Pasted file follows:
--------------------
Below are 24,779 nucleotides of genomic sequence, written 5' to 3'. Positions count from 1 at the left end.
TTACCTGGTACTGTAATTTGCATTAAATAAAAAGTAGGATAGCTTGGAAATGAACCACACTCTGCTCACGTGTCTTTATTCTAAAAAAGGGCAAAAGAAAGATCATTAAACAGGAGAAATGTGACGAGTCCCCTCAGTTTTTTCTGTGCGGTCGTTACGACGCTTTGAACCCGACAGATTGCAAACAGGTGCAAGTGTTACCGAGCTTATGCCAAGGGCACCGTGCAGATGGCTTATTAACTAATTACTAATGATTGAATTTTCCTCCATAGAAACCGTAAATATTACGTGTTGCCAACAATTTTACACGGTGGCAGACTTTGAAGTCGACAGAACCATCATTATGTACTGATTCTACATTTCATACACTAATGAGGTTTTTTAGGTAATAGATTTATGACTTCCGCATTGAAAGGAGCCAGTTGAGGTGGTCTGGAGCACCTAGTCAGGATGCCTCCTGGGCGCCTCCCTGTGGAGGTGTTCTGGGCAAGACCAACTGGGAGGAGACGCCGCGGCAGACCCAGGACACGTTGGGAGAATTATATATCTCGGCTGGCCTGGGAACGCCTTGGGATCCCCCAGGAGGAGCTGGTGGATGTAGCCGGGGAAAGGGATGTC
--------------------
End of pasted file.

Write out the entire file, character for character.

Below are 24,779 nucleotides of genomic sequence, written 5' to 3'. Positions count from 1 at the left end.
TTACCTGGTACTGTAATTTGCATTAAATAAAAAGTAGGATAGCTTGGAAATGAACCACACTCTGCTCACGTGTCTTTATTCTAAAAAAGGGCAAAAGAAAGATCATTAAACAGGAGAAATGTGACGAGTCCCCTCAGTTTTTTCTGTGCGGTCGTTACGACGCTTTGAACCCGACAGATTGCAAACAGGTGCAAGTGTTACCGAGCTTATGCCAAGGGCACCGTGCAGATGGCTTATTAACTAATTACTAATGATTGAATTTTCCTCCATAGAAACCGTAAATATTACGTGTTGCCAACAATTTTACACGGTGGCAGACTTTGAAGTCGACAGAACCATCATTATGTACTGATTCTACATTTCATACACTAATGAGGTTTTTTAGGTAATAGATTTATGACTTCCGCATTGAAAGGAGCCAGTTGAGGTGGTCTGGAGCACCTAGTCAGGATGCCTCCTGGGCGCCTCCCTGTGGAGGTGTTCTGGGCAAGACCAACTGGGAGGAGACGCCGCGGCAGACCCAGGACACGTTGGGAGAATTATATATCTCGGCTGGCCTGGGAACGCCTTGGGATCCCCCAGGAGGAGCTGGTGGATGTAGCCGGGGAAAGGGATGTC